I once witnessed a dramatic demonstration of this situation. I was visiting a friend whose son was in the early months of first grade at the time. The child was apparently not getting any phonemic awareness training, and so was only learning how words are written one by one, memorizing each word independently of all the others. The father and I were working through a homework assignment with the child. There was a page with rectangles on it; above each rectangle was the name of a color: black, blue, white, red, etc. The instruction was to color in each rectangle with the color named by the word. The child was supposed to read the color name, then choose the correct crayon and color the box.

 

This child guessed randomly at the color names. Upon seeing the word 'black', the child guessed 'white'. When asked about the sounds associated with the 'bl' of 'black', or the 'w' of 'white', the child stared at us blankly. The child did not notice the similarity between the beginnings of the words 'black' and 'blue'. This was not a child of below-average intelligence (if anything, the opposite was true), and the child was not socioeconomically disadvantaged--his family was quite affluent. The problem was that the literacy training the child was getting introduced him to neither the phonemic makeup of words nor the regular sound-symbol correspondences of English spelling. He was unable to decode simple words.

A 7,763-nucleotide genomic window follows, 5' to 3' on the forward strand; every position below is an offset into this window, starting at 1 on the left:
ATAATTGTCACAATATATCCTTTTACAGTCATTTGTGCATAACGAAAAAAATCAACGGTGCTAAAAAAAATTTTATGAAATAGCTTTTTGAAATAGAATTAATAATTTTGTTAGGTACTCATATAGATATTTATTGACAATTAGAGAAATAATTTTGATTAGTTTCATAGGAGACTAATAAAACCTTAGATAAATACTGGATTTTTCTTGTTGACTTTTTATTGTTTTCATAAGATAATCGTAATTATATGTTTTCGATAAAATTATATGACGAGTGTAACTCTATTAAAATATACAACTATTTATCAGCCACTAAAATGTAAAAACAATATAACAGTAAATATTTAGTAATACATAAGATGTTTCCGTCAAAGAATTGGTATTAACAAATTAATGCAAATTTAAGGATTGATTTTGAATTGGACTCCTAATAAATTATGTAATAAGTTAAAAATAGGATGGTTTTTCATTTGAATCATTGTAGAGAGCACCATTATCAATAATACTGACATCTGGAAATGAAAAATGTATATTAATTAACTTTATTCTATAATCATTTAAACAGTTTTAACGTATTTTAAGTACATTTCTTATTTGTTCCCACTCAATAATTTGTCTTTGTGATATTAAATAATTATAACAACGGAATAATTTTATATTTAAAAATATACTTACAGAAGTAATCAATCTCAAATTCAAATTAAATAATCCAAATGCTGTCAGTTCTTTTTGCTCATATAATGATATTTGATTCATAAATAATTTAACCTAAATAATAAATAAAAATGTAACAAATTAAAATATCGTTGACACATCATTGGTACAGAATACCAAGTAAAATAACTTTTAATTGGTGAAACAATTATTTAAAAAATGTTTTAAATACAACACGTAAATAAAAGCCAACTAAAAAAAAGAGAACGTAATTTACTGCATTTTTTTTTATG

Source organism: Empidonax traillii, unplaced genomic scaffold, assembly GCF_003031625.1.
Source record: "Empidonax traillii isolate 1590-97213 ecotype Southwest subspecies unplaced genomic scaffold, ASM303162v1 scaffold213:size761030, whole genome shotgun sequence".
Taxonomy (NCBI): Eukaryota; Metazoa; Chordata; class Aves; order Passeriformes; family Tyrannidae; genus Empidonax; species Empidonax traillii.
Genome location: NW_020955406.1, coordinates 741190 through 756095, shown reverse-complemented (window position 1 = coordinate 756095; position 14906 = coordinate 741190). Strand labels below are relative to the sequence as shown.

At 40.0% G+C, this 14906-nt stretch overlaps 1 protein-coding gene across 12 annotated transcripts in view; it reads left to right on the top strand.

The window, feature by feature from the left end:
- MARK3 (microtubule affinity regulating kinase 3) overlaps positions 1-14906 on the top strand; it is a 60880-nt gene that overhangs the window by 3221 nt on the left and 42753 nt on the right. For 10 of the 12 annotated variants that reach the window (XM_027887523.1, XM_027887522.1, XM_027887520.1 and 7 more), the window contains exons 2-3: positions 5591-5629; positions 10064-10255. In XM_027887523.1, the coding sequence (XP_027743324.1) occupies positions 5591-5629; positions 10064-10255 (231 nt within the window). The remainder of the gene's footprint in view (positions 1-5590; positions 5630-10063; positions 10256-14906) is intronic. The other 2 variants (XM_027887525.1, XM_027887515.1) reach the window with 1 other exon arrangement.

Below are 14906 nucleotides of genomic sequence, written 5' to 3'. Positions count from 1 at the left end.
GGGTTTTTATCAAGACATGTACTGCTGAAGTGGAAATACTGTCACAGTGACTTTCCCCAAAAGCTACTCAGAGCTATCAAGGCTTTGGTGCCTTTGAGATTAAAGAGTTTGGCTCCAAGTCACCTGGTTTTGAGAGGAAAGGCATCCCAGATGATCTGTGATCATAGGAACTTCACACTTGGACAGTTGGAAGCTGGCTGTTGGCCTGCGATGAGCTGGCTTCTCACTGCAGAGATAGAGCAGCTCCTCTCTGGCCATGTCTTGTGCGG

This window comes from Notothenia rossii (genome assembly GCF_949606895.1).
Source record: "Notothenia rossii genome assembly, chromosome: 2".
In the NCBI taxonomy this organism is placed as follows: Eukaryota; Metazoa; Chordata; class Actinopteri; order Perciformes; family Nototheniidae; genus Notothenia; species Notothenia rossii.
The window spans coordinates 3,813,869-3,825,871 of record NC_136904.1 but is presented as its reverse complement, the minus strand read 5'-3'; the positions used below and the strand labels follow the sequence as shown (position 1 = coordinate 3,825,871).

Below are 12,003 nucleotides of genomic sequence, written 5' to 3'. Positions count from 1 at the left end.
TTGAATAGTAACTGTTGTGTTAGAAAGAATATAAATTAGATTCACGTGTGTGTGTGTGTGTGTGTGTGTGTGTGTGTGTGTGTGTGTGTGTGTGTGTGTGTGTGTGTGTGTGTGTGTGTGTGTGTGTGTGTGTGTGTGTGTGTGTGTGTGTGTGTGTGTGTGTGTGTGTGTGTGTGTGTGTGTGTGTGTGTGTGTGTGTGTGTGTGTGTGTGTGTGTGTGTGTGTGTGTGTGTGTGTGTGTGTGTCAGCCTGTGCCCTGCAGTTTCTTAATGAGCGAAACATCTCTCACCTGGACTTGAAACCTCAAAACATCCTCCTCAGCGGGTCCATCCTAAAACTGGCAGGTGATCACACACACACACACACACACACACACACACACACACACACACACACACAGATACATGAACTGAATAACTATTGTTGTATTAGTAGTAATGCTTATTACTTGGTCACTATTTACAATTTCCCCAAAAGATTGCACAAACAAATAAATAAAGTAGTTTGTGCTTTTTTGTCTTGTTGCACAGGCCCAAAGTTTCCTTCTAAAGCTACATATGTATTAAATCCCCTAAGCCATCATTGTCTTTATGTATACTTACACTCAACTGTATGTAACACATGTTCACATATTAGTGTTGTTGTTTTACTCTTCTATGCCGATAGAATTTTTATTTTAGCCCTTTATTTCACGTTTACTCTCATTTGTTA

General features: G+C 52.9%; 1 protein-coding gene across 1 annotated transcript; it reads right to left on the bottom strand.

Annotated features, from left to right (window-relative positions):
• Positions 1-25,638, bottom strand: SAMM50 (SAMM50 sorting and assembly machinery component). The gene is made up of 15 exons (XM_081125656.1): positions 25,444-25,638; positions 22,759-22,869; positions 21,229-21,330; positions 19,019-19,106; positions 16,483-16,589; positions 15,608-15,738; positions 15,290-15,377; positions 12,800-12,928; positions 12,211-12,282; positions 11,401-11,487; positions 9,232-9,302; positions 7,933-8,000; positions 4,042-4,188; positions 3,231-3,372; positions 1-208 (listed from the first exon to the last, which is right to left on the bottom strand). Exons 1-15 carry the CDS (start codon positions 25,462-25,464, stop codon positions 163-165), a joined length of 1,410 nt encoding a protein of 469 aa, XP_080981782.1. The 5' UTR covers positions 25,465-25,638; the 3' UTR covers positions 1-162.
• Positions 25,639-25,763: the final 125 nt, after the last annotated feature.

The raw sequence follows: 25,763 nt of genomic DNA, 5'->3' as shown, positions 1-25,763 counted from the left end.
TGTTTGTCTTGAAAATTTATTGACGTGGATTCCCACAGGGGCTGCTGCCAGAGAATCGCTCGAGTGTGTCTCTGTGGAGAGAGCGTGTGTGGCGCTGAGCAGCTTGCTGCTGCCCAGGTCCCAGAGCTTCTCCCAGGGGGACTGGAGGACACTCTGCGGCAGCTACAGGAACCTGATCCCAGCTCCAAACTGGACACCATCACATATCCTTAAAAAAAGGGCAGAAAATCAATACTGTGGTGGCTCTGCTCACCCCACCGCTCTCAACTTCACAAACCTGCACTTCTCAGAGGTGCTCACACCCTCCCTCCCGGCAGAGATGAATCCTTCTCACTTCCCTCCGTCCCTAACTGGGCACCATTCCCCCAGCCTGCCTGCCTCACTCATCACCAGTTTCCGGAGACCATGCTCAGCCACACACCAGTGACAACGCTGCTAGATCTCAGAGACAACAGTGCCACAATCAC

This event seems bizarre to literate adults like you and me, for whom sound-letter relationships are deeply entrenched from years of education and reading. But it is a stark reminder of how foreign the notion of writing is to an illiterate child, even a child who speaks very fluently. Essential to decoding and independent reading is awareness that written symbols stand for individual sounds. Essential to understanding this idea is knowing that a word is a string of individual sounds. Hence the crucial importance of phonemic awareness.